As moms we know that sometimes parenthood is no bed of roses, and we’ve all had our share of less than fragrant close encounters: dirty diapers, baby vomit, getting stuck in a conversation with someone at the PTA breakfast who was a little overzealous with the onion cream cheese from the bagel platter. These situations are usually easily resolved – something we can clean up or excuse ourselves from.
But what happens when the offensive odor makes its way into your home in the form of your son’s pubescent best friend? Most of my son’s friends are at some point on the puberty spectrum: a little peach fuzz here, some voice-changing there, but this poor kid needs help for his B.O. problem, stat! But what do you say to the little kid you’ve known since the first grade now sitting at your table scarfing down Mallomars and imbuing your upholstered dining room chair with his big kid stank? If you smell something, should you say something?
On this particular afternoon, another of my son’s friends provided me the opportunity to broach the subject:
“Dude, get your feet away from me! Gross!” one of the kids exclaimed as the three of them were bouncing around in the living room.
“What. Is. That. Smell?” said kid proclaimed loudly.
I knew what that smell was – puberty. What should I do? If it was my son, would I want someone to say something to him? How would my son feel? And would I be offended? Mortified? Embarrassed? Mortified, perhaps, but not offended. And embarrassment never killed anyone, but that stench might prove to be social suicide for this kid.
Perhaps I’d be grateful? Yeah, I’m going with grateful, and eager to rectify the situation as soon as possible. After all, who wants to be the smelly kid in school? Furthermore, who wants to be friends with the smelly kid in school? The boys just called him out on it – if they can smell it so can everyone else. Yes, I was doing him and his friends a solid by saying something.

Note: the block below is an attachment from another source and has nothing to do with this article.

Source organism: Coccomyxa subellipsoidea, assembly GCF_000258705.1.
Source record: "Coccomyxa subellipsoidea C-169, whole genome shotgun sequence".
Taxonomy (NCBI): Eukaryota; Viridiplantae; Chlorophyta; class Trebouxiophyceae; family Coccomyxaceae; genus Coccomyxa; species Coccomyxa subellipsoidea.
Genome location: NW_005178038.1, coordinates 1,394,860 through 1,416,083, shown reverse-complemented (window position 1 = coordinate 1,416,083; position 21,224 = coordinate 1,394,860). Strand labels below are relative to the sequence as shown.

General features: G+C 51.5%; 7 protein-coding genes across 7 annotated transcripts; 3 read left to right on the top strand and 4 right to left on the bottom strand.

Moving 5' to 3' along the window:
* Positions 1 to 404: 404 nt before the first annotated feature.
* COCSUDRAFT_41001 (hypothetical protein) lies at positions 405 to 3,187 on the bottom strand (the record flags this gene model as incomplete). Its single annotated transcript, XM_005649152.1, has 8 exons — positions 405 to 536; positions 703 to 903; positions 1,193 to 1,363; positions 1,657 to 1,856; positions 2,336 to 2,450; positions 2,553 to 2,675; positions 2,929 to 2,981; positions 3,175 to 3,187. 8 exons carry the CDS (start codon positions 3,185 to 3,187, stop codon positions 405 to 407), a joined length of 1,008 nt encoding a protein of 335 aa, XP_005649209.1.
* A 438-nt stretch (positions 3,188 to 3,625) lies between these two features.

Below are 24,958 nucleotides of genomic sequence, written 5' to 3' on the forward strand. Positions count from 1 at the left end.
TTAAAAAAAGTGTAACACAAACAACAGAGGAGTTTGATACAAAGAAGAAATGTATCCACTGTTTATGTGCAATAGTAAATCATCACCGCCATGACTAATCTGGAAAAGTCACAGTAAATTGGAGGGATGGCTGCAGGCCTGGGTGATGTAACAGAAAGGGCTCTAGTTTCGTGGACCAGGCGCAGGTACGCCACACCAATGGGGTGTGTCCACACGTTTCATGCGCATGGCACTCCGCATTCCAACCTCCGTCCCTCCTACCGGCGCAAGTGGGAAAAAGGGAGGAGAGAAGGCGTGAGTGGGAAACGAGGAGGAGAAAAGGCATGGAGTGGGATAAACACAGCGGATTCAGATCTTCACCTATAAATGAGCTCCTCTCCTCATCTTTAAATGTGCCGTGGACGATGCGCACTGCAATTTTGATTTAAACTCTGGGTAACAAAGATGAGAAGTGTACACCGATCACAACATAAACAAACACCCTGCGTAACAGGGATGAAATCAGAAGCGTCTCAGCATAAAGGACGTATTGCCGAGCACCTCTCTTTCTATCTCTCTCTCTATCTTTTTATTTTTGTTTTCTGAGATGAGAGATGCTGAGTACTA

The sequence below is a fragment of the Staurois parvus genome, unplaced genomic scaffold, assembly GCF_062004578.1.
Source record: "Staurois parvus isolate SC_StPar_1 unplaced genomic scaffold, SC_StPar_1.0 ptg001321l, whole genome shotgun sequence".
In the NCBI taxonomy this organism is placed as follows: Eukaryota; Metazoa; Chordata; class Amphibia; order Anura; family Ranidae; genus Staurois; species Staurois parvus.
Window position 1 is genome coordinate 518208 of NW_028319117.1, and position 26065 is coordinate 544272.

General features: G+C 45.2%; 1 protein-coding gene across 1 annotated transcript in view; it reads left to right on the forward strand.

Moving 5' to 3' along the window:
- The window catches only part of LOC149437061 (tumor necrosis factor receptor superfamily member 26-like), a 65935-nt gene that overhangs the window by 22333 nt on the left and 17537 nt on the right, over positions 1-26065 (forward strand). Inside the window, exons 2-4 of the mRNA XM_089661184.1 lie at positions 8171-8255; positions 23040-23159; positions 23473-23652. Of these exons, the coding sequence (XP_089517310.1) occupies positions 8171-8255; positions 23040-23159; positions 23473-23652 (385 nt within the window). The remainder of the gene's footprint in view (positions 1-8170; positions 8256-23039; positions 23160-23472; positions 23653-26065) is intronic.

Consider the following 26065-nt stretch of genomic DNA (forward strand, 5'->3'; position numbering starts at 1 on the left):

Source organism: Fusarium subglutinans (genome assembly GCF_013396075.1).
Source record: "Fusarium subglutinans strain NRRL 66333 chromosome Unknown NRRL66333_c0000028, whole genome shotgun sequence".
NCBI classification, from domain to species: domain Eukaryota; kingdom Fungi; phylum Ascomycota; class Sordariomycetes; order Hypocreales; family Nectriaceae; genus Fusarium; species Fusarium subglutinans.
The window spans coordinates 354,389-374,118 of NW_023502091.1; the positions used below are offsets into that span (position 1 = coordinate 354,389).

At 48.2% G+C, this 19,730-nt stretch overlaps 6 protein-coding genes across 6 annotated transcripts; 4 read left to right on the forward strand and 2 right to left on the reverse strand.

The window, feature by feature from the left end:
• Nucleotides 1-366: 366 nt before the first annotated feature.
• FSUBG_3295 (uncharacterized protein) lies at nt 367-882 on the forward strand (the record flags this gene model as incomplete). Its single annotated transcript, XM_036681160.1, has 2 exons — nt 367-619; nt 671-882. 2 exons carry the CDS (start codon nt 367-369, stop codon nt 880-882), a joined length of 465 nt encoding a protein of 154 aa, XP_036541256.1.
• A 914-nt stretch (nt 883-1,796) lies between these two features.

Stifling my sensitive gag reflex, and armed with a bottle of Febreze, I called him over to the laundry room, out of earshot of the other boys. . .
“Sometimes I forget to put on clean socks and they start to smell,” he explained.
One whiff of him and I knew this went way beyond smelly socks. This kid was pungent – a mix of sweaty gym bag and stinky armpits, I tried to hold my breath as I smilingly asked him to hold out one foot and then the other so I could spray each sock. While I was at it I took the liberty of just casually crop dusting spraying his pants and shirt too. He didn’t seem to mind. Or be surprised. Has this happened to him before?
I gathered my mom wits about me and went for it:
“You know sweetie, you guys are growing up, and now when you run around and start to sweat, your bodies can get a little stinky, and not just your feet. Um, do you wear any deodorant?”
“Nah, I don’t use any of that stuff,” he laughed.
“Well, maybe it might be a good idea to have a talk with your mom about wearing some, okay? I’m sure there are kids in your class using it already. Because you don’t want other kids telling you smell funny, right? That’s not cool,” I said as nonchalantly as possible.
He thought about this for a fraction of a second, looking a little confused. Oh no, have I overstepped?
“Yeah, okay!” he shrugged, bounding brightly away from me and back to play with the other kids.
In that moment I realized that my tween was hurtling toward teen right along with his friends and there is nothing I can do to stop it; my only option is to just go along for the ride. And be there to guide his hygiene choices.
Will my son’s friend take my advice and stock up on the Axe products? Will he go home and tell his mom that I said her son stinks? I don’t know, but I’m keeping a keen nose out for my kid. And a bottle of Febreze handy.
Because puberty takes its time, and I can’t hold my breath that long.
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